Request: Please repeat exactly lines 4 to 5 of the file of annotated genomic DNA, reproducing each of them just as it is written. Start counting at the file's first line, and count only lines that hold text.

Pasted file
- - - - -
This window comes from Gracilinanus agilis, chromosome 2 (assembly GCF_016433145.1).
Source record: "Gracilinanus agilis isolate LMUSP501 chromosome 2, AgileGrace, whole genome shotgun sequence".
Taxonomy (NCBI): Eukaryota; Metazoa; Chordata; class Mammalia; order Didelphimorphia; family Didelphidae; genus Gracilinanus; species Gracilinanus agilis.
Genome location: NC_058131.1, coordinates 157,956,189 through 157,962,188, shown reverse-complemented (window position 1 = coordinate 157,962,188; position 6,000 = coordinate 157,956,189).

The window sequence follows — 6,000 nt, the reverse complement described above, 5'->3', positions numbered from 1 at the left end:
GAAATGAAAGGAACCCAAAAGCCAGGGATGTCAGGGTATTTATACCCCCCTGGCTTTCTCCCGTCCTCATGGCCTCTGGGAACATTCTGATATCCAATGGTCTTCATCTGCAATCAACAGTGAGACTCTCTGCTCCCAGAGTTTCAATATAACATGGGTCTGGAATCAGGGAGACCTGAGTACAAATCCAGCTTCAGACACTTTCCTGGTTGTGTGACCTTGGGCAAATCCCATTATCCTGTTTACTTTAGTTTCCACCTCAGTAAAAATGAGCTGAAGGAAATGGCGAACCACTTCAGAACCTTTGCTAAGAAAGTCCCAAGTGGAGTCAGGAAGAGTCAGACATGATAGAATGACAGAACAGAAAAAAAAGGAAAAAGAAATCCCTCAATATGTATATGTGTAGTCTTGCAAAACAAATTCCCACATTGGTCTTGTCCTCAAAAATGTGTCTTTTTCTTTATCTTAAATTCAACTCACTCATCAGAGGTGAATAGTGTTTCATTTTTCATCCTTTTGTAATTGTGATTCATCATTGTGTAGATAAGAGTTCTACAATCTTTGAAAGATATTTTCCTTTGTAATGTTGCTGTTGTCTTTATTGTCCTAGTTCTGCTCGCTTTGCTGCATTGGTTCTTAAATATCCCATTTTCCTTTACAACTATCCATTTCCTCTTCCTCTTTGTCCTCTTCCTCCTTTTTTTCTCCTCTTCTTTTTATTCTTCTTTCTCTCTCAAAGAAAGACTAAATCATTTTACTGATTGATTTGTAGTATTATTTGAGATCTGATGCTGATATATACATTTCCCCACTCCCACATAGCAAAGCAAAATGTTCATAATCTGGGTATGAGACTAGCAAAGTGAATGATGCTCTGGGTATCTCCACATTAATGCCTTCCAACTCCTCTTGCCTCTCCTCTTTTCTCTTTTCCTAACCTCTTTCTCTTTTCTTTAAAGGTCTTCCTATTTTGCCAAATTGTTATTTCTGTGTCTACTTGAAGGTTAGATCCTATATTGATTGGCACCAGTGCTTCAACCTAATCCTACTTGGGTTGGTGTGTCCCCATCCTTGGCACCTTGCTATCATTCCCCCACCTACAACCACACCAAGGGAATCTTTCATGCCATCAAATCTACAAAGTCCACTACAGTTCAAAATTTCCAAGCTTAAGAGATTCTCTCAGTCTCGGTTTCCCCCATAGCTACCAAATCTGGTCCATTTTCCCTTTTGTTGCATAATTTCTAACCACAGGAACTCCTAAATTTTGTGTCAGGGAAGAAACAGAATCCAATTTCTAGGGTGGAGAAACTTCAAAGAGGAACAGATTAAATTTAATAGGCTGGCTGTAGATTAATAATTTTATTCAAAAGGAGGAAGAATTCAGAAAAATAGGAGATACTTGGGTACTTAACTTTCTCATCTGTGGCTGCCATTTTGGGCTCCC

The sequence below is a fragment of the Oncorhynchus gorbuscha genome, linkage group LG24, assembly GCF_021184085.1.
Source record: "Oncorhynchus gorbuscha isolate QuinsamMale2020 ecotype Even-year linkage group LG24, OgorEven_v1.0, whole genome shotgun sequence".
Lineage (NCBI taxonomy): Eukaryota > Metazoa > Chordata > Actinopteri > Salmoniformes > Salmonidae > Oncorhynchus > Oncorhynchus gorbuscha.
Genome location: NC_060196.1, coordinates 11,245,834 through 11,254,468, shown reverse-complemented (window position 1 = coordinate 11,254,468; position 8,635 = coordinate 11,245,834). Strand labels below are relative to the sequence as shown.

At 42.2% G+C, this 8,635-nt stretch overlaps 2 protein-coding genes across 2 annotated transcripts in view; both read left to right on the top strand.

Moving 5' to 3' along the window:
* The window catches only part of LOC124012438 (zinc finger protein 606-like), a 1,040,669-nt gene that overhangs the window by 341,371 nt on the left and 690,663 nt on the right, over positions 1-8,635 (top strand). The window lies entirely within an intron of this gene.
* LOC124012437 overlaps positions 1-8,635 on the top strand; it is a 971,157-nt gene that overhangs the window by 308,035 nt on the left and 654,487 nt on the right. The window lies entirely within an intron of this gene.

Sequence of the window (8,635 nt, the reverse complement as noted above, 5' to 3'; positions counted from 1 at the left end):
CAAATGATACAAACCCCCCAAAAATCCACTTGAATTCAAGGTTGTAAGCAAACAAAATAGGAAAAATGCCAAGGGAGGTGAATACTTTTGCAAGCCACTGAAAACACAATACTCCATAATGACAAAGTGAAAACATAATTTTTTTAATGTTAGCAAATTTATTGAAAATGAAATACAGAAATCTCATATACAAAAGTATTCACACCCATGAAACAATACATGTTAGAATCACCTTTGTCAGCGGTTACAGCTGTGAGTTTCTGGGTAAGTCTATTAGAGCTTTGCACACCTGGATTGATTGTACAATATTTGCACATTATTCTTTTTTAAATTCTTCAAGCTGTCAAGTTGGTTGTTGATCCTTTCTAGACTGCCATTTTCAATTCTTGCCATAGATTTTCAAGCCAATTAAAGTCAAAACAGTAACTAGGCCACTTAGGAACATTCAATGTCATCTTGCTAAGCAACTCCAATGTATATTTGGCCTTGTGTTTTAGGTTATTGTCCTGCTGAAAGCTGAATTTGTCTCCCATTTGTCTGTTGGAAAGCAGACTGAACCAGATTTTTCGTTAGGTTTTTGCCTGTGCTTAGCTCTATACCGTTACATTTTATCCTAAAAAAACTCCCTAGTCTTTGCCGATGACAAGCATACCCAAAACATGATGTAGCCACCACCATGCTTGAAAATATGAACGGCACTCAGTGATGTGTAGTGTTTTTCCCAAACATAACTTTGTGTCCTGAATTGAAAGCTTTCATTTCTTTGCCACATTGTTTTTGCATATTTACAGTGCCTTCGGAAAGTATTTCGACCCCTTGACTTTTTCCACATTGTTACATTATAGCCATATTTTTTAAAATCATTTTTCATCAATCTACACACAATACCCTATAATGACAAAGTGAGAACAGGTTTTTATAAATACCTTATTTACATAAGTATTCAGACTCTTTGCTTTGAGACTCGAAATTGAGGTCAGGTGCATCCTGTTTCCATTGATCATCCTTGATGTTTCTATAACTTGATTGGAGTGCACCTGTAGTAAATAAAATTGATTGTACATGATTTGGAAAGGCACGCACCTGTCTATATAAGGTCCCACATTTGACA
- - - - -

Genome location: NC_058131.1, coordinates 157,956,189 through 157,962,188, shown reverse-complemented (window position 1 = coordinate 157,962,188; position 6,000 = coordinate 157,956,189).

The window sequence follows — 6,000 nt, the reverse complement described above, 5'->3', positions numbered from 1 at the left end: